Heading Off the Ravages of Time
Some people take great care to fight off the effects of age-related face changes. The American Society for Aesthetic Plastic Surgery estimates in 2010, more than 2.26 million skin rejuvenation procedures were performed in the U.S. They include ablative procedures (like chemical peels and dermabrasion) and nonablative procedures (like IPL laser and radiofrequency ablation).
Injectables are treatments that are injected into the skin. BOTOX® injections temporarily paralyze target muscles that pull on the skin and form wrinkles. More than 2.4 million BOTOX injections were performed in 2010. A second category of injectables are fillers, or products injected under the skin to fill in crevices made by fine lines and skin dimples. Injectables may also be used to provide extra volume in areas of fat loss. Last year, more than 1.5 million filler procedures were done in the U.S.
The most extreme type of facial rejuvenation is a facelift. Generally a long incision is made around the hairline and ears, the skin is pulled back tightly, excess tissue is cut away and the incisions are closed. Last year, 127,512 facelifts were performed in this country.
Robert Shaw, M.D., Plastic Surgeon with the University of Rochester Medical Center in Rochester, NY, says people get facelifts with the intent to restore the same looks as when they were younger. However, the traditional facelift, with its pulled back skin, often makes the face look like it’s been windswept. It’s not a natural outcome and, in most cases, doesn’t end up look anything like the patient in younger days.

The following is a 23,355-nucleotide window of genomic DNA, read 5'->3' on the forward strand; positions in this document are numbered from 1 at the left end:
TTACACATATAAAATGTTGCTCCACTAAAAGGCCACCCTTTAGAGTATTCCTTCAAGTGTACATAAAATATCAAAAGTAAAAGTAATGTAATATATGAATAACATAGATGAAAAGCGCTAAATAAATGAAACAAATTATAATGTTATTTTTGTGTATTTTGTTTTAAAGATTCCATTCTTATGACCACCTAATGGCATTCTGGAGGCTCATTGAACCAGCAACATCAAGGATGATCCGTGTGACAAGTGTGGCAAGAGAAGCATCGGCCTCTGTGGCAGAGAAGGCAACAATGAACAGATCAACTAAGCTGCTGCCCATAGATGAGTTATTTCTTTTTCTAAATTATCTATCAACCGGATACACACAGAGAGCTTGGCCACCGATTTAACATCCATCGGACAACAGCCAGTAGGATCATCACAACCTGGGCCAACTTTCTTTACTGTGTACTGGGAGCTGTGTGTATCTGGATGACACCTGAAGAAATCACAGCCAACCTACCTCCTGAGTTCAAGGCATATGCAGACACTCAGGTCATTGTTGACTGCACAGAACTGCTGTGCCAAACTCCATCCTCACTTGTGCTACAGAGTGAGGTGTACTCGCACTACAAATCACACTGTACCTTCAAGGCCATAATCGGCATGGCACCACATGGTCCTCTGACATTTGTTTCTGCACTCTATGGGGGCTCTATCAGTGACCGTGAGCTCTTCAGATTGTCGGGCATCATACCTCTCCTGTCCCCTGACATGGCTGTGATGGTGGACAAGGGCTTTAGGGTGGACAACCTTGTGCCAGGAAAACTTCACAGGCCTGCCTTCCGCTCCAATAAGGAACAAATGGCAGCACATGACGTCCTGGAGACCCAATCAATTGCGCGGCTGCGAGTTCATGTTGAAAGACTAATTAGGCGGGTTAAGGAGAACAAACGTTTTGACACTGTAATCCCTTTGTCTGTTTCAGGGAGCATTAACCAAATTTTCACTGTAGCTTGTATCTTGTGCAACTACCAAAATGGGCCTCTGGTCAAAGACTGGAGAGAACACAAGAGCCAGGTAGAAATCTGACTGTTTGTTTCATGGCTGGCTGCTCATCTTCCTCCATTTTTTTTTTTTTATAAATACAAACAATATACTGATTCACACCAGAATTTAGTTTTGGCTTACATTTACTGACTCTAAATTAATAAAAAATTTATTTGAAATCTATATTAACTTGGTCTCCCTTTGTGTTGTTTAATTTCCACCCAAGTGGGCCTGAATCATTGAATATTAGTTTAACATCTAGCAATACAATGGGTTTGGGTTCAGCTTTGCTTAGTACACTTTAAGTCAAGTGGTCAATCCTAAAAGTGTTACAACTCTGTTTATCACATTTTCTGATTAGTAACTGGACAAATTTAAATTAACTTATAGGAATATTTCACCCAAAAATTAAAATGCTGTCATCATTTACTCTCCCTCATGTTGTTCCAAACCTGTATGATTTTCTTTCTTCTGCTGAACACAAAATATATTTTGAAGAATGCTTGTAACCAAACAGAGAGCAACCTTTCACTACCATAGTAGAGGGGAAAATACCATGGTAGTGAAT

Shaw suspected that as people age, there are other, underlying changes to the face. To study those changes, he used facial CT scans from men and women in three different age groups: 20 to 36, 41 to 64 and 65 and older. The scans were analyzed by a computer to look for differences in facial structure.
The study found that as people age, there are definite changes to the bone structure in the face. The length and height of the jaw decreased significantly for both men and women, decreasing both profile and definition in the lower portion of the face. There were changes around the eyes as well. Bone loss around the rim increases the size of the socket, giving the eyes a deeper, hollow look. This also decreases support under the eyes and in the upper cheeks, causing the soft tissues to sag.
Shaw says the scans show the facial bones continue to undergo changes (remodeling) throughout the lifespan. Those changes appear to happen earlier in women than in men. When planning a facelift, doctors need to take into consideration changes in bone structure and restore volume (using fillers, fat or implants) as well as tightening of the skin.
Research compiled and edited by Barbara J. Fister
For information on facial aging or cosmetic procedures:
American Academy of Dermatology, http://www.aad.org
The American Society for Aesthetic Plastic Surgery, http://www.surgery.org